Are you a bowhunter that couldn’t kill a turkey if your life depended on it? Maybe if you knew why you were awful at bowhunting turkeys, you could be better.
Tony J. Peterson with Bowhunter has good information as to why you might be an awful bowhunter when it comes to turkey hunting.
I’ve got a few buddies who couldn’t arrow a tom if you staked one down 10 yards from their blind and gave them five shots. Some people, for a variety of reasons, just can’t hack it as turkey bowhunters. My friends aren’t alone in their springtime misery, and several of them have largely given up their bows in lieu of a 12-gauge.
I can’t really fault them for that, but if you’re a struggling turkey bowhunter, consider making a few changes to your setup and strategies before going back to the bang stick. There are several things most of us could change to increase our odds of tagging out in April, and most are relatively easy to do.
If you’re simply not a closer, but desperately want to make it happen each spring to join the ranks of professional turkey skewerers, check out these five problems that might be holding you back.
I’m to the point now where my decoys are always set up within about four to eight yards of my blind.
I want a stupid easy shot at any approaching gobblers, and if a cagey three-year old decides to give me a drive-by, I want him to be in range too. Way, way too many bowhunters set their decoys out at distances that are more suited for a load of 5s instead of an arrow. Put them close and give yourself a gimme shot.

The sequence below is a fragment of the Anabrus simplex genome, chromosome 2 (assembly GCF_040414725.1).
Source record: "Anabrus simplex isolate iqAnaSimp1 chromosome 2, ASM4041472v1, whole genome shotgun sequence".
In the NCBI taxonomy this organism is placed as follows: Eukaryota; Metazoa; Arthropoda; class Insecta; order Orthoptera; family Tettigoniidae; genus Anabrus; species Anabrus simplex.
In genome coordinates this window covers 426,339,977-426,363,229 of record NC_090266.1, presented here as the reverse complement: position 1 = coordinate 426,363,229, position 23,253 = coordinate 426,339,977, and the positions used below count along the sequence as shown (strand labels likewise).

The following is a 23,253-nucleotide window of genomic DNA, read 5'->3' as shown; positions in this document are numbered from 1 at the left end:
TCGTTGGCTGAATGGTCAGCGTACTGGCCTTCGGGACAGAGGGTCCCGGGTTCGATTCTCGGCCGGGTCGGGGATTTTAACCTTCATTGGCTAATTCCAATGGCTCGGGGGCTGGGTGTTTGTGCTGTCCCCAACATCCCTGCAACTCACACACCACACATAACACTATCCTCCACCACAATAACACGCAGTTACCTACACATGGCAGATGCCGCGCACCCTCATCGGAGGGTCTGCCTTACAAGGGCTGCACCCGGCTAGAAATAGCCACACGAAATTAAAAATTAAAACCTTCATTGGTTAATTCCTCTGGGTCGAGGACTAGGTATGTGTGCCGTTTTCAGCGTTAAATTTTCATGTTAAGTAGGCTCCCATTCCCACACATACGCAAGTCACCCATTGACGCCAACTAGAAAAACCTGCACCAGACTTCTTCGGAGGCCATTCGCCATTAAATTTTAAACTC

When I bought a flock of Dave Smith Decoys I didn’t know how they’d change my life, but for the price, I thought that they should. And they did.
I went from so-so turkey action, to gobblers committing like they thought they were going to star in a hunting show. It was insane how much of a difference good decoys made. If you’re wondering why longbeards don’t strut into your setup, this is probably why. You’d be better off buying one really good decoy instead of a flock of crappy ones.
This Way And That
And speaking of decoys, think about how a real group of birds or even a pair of birds, walks through the woods and fields.